Jun 17, 2021 | 2020 Summer - Connections

By Zoë

About two months into my first year of college, I was hanging out with some friends in the college’s queer resource center. We were young and I suppose carefree, listening to music and painting. A third-year student came in and struck up a conversation with us. They asked if we’d heard anything about the status of the Bi/Pan/Fluid Alliance. We answered that no we had not but that we were excited by the idea as four of the six people there identified as bi or pan at the time.

A year and a half later, there was still no group for bi+ people. From conversations in person and on social media as well as looking at statistics, I knew that bi+ people comprised a significant percentage of the student body and that we were a group with opinions and interests and issues specific to us that we wanted to have a space to discuss. My college is apparently 40% LGBTQ+, and since bi+ people make up about 51% of the community, that means there’s a chance we’re one of the single biggest demographics on campus. But bi people are notoriously difficult to organize, and after the person who volunteered to help me restart the group transferred schools and I went abroad for a semester, it had suddenly been another year. This semester, though, after finally making contact with a bi+ adult who worked for the college, I decided to just start holding meetings. We gathered on Thursday nights, starting out with an icebreaker and a topic (dating, stereotypes, representation in media, intersections with other identities) and quickly devolving into a discussion about language, children’s cartoons, or socialist organizing.

At our very first meeting, we decided that the Bi/Pan/Fluid Alliance, while a functional official name, was not interesting enough for us. After twenty minutes of throwing around random acronyms, initialisms, and words that started with bi-, we settled on BiCUsPid, which stands for, you guessed it, Bi Club: Us Pan Fluid. Solidarity and puns are much more important than a strictly accurate name, and we liked the word bicuspid, which means “having two cusps or points” or “a tooth with two cusps, especially a human premolar tooth.”

Since the pandemic struck, we’ve been separated, three people staying in our college town, the rest of us scattering across the country to homes with varying levels of safety in this or any other time. We’ve stayed connected through a group chat, which is just as chaotic as you might expect from our name and includes more rants about politics and pedantic discussions of music than it does anything to do with sexuality.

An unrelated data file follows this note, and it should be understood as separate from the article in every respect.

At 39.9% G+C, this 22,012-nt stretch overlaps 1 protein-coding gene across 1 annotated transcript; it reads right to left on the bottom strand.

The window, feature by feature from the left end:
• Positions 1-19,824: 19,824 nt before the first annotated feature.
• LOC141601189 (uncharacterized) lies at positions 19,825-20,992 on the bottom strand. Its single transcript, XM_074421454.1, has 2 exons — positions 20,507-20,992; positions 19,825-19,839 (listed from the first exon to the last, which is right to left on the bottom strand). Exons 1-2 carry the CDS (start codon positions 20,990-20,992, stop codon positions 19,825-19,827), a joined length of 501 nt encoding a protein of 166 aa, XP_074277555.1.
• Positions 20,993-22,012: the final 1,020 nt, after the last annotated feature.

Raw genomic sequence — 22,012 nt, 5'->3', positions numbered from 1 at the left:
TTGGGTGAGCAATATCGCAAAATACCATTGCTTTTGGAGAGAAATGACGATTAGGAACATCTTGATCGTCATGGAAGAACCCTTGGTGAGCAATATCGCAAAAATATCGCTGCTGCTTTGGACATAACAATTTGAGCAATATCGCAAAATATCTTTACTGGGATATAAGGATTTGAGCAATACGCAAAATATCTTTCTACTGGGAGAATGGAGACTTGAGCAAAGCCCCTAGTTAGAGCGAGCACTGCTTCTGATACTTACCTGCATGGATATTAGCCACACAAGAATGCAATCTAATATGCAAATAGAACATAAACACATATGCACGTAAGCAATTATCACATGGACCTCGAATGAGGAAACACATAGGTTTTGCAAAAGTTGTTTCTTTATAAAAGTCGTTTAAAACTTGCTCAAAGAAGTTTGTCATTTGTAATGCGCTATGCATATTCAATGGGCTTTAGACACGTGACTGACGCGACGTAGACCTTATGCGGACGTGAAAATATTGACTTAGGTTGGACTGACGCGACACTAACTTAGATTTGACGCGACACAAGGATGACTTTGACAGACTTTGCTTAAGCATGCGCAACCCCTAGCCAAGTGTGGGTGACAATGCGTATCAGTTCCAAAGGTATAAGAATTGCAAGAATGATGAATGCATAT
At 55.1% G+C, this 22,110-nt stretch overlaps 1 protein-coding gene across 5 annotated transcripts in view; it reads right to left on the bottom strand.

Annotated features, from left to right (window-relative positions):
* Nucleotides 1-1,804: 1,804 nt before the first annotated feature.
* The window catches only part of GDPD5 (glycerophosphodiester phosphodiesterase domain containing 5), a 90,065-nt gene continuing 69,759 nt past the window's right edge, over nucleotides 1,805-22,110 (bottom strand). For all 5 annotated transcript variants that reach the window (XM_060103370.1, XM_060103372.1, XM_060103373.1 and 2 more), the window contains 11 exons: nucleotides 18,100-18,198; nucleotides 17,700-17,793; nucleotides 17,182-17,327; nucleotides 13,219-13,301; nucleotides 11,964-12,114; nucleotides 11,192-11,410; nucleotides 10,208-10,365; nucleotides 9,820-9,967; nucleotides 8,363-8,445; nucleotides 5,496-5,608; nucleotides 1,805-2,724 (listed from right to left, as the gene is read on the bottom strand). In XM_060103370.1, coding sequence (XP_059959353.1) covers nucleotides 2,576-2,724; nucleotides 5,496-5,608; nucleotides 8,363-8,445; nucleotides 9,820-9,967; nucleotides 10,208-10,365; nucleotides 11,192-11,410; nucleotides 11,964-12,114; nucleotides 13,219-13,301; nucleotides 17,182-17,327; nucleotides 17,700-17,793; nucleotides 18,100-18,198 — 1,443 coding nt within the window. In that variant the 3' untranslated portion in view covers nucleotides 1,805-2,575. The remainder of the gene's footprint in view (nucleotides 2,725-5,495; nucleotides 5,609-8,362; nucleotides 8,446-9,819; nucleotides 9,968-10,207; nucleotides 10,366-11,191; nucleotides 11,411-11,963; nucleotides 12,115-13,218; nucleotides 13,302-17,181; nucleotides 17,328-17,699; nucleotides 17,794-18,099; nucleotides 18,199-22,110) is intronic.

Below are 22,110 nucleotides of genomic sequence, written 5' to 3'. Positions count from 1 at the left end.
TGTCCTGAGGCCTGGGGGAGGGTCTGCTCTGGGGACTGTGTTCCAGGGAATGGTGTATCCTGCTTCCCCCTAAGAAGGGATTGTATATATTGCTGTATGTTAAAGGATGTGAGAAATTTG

When I asked the BiCUsPid group chat how they felt about the prospect of my writing something about us for Bi Women Quarterly, everyone was excited, but someone did bring up the issue of gender. It was relevant, they said, that this group is comprised entirely of non-men. We’re some mixture of women, cis and trans, and nonbinary people with all the variety expected when you get a group of queer college students together. But where are all the bi men? We know they exist. We’re friends with them. Some of us might even be dating some of them. Might be roommates. But only two of them ever showed up to our in-person meetings while we were still able to have them.

In some ways, all of us appreciated the man-free space. Was this not what we wanted? A space where women and nonbinary people could express ourselves, free from the messes that come from interactions with cis men in particular? Well, sure, but I

for one can’t forget society’s constant erasure of bi+ men and feel uncomfortable at the thought that I might in any way be contributing to that.

This is just one space though, and currently an online one, at that, which, as I noted, is not currently particularly focused on discussions of sexuality. While I think we need to talk about gender in bi+ spaces, at this moment I’m just glad I have an official bi+ network at all. It’s always nice to have a group chat you can turn to when you need to ask if memes about bi people being attracted to “all women, most nonbinary people, and three men” are damaging. Or if you just want to have a late-night Cats watch party.

Zoë is a college student currently writing English papers from her grandfather’s house in a small town and eating more Nutella than is good for her.

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